In Friday’s (4/3) Miami Herald, Daniel Chang writes about a new performance initiative at the New World Symphony. “The Miami Beach orchestra will present three concerts, each lasting about 20 minutes, with ticket prices set at $2.50. You can attend one, two or all three—open seating, casual dress. The orchestra just hopes audiences will try out its latest experiment: presenting a musical art form steeped in—some would say bogged down by—tradition and history, and making it relevant to people today. … ‘2.50’ is a rare chance for an orchestra to test audiences and their expectations, said Judith Kurnick [vice president for strategic communications] for the League of American Orchestras. … New World is able to experiment with such radical prices and presentation formats in large part because its musicians are fellows, not professionals organized under a trade union. … But the symphony’s financial and organizational circumstances do not mean its experiments have nothing to offer professional orchestras. ‘While others might not do it the same way,’ Kurnick said, ‘it becomes a stimulus for experimentation, and it adds to the idea that this is something audiences are interested in.’ ”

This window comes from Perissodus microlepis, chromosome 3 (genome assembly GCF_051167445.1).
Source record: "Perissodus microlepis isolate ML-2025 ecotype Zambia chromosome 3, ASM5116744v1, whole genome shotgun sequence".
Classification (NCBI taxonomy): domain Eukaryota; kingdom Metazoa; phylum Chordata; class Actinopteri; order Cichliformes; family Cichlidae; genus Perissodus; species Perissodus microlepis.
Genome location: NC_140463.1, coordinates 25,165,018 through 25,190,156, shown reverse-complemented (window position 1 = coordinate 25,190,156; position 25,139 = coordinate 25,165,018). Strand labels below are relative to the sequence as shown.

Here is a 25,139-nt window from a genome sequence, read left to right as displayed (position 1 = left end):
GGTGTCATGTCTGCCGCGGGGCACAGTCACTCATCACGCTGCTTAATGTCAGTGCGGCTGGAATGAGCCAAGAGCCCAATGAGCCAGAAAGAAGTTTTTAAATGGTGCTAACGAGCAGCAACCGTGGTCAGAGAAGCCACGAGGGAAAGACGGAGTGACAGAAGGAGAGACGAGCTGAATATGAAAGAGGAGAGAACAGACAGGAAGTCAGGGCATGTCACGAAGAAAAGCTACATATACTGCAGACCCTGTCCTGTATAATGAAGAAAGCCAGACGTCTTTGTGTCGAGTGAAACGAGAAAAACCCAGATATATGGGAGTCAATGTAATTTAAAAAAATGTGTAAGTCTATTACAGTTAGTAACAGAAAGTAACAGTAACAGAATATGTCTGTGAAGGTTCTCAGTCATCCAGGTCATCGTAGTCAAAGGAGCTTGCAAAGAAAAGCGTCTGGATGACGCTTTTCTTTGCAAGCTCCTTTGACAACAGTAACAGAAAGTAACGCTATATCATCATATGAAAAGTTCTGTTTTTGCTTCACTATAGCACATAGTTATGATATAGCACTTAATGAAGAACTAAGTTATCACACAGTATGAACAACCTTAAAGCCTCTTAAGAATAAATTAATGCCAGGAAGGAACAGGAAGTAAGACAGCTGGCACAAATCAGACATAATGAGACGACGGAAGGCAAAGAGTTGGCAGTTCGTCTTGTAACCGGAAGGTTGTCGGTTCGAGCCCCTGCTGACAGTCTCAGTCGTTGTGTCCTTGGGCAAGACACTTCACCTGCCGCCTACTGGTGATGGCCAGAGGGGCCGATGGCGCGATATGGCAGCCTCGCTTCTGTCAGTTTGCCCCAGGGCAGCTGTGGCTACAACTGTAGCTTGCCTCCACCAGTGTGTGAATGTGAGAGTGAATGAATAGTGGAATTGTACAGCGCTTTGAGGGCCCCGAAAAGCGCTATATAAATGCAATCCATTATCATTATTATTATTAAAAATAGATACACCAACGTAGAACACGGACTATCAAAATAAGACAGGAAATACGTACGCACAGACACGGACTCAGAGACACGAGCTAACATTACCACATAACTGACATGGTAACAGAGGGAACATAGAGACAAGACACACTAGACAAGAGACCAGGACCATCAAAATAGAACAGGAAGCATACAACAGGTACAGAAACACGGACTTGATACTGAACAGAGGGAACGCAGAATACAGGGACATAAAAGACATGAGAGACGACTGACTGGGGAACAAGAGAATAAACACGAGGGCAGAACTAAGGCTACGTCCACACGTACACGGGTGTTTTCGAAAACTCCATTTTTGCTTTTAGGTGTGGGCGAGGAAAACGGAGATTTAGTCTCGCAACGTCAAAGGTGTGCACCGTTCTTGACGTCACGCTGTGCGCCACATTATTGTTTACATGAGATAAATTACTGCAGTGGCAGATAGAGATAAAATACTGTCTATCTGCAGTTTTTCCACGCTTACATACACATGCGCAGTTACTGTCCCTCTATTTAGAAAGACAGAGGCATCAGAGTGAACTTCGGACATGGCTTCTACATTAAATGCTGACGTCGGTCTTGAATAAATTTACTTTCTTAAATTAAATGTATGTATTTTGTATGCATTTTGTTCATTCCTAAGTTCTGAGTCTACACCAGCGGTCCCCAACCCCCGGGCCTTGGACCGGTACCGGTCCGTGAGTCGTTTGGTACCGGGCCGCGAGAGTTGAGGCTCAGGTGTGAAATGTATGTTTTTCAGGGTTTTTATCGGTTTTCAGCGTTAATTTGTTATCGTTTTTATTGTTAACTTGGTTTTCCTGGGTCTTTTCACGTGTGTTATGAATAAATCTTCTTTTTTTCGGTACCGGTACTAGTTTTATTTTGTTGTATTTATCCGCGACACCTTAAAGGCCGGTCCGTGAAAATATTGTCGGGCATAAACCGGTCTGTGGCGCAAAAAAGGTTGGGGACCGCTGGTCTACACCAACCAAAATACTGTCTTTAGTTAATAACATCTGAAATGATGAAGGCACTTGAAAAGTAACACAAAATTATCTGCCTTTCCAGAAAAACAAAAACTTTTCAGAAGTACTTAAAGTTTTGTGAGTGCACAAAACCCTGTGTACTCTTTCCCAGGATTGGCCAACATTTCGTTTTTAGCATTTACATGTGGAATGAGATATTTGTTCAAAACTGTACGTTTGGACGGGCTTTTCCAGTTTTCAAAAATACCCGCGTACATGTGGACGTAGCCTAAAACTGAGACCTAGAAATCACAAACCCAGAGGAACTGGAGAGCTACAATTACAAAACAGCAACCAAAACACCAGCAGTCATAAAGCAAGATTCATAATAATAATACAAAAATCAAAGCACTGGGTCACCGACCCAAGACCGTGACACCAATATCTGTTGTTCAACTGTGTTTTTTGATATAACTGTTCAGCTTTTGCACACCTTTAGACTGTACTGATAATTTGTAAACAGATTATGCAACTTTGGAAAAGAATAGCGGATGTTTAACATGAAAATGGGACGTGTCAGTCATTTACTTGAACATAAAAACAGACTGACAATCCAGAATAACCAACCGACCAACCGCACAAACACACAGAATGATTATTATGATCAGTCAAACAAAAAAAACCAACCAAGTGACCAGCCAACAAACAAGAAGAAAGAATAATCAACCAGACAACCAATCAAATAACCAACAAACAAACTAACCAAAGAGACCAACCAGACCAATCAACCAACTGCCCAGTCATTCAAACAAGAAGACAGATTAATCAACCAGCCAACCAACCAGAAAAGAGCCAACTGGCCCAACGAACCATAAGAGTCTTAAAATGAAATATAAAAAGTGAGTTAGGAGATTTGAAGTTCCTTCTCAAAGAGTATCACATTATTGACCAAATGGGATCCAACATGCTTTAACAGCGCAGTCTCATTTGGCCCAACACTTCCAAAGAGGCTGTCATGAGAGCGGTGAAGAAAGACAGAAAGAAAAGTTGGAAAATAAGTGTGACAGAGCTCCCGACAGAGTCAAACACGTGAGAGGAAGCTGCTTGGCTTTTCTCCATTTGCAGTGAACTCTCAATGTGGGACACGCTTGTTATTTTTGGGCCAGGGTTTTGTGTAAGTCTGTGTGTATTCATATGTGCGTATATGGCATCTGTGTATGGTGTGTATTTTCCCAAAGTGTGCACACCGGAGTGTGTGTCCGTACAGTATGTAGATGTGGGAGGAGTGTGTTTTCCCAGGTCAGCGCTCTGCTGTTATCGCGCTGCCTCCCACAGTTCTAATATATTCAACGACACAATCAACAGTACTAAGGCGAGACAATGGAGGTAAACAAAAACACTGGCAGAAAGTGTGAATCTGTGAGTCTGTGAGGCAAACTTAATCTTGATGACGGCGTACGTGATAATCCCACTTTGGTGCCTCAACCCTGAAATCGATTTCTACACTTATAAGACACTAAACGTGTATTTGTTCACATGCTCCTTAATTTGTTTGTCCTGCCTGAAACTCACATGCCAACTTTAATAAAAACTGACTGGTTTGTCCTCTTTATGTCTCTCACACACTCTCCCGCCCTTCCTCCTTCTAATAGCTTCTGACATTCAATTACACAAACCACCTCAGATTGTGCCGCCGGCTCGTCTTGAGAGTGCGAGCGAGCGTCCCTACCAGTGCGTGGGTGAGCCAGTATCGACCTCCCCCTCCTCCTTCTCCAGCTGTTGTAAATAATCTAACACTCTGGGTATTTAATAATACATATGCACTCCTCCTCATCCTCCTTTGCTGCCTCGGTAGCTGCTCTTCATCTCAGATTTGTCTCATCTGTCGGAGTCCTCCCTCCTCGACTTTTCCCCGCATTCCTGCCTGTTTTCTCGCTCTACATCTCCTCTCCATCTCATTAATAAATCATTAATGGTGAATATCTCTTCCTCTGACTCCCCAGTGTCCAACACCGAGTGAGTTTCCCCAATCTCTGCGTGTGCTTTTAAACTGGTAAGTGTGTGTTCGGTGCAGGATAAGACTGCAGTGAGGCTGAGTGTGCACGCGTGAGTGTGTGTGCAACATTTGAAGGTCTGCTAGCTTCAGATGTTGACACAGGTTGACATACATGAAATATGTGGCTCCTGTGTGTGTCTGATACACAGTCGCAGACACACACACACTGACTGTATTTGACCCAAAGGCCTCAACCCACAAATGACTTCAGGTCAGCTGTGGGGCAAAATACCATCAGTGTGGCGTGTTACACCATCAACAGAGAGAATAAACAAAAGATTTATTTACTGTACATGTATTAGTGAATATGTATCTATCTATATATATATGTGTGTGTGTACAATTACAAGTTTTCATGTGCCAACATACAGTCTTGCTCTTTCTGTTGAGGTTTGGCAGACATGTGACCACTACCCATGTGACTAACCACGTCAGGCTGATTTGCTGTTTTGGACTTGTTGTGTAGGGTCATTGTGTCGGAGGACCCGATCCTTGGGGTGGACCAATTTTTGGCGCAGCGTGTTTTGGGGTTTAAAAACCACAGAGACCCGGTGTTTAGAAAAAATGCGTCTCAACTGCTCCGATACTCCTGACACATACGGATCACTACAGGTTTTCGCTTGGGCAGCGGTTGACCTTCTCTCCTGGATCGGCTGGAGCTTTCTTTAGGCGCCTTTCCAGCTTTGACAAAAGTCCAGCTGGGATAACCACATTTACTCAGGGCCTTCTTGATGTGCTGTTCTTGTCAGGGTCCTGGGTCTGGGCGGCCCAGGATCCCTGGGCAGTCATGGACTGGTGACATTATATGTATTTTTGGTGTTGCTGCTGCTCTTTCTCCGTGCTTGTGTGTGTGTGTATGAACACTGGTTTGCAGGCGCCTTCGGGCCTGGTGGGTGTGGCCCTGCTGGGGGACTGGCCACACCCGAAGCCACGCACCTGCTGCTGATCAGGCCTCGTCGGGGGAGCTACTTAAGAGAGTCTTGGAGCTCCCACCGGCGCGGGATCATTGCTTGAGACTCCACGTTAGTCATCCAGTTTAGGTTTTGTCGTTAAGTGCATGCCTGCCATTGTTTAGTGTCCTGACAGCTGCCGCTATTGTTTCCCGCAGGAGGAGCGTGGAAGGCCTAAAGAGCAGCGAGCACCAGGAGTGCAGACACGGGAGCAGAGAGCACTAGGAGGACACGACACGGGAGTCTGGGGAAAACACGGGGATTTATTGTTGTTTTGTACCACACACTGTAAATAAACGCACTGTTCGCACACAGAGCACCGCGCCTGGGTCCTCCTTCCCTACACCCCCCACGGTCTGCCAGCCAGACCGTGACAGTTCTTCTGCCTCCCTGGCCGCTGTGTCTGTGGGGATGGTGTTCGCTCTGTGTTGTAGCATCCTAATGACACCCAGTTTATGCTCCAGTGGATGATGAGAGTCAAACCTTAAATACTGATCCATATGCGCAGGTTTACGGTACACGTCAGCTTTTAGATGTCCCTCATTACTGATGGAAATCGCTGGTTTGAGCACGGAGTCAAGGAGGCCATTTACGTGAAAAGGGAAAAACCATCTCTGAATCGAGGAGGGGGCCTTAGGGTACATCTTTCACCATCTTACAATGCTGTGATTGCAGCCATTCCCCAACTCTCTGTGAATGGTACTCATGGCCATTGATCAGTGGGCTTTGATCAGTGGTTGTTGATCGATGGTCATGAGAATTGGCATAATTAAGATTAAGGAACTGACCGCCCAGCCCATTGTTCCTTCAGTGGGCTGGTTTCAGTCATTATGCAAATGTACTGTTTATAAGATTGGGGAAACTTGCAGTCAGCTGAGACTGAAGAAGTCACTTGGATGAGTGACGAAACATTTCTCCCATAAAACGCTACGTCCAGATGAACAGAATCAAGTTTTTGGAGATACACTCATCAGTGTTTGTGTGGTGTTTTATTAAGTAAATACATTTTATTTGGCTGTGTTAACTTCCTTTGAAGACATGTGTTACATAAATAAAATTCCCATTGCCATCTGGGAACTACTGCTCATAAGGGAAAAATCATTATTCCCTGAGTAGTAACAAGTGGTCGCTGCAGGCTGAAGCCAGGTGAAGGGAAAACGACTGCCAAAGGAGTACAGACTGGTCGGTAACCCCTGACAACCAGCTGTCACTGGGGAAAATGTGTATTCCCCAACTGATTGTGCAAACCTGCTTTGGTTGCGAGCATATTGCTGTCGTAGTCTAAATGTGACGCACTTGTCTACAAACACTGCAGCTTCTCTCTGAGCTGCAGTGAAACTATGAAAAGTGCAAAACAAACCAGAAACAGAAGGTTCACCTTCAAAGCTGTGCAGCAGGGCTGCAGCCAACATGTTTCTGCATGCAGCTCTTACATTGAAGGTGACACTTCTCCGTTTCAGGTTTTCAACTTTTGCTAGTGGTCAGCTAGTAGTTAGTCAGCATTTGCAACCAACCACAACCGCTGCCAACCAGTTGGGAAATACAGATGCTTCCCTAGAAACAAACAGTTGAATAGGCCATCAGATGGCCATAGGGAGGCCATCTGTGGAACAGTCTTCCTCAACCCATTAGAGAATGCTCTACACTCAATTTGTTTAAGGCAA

Posted April 3, 2009

Photo: Michael Tilson Thomas leads the New World Symphony
Credit: Courtesy of the New World Symphony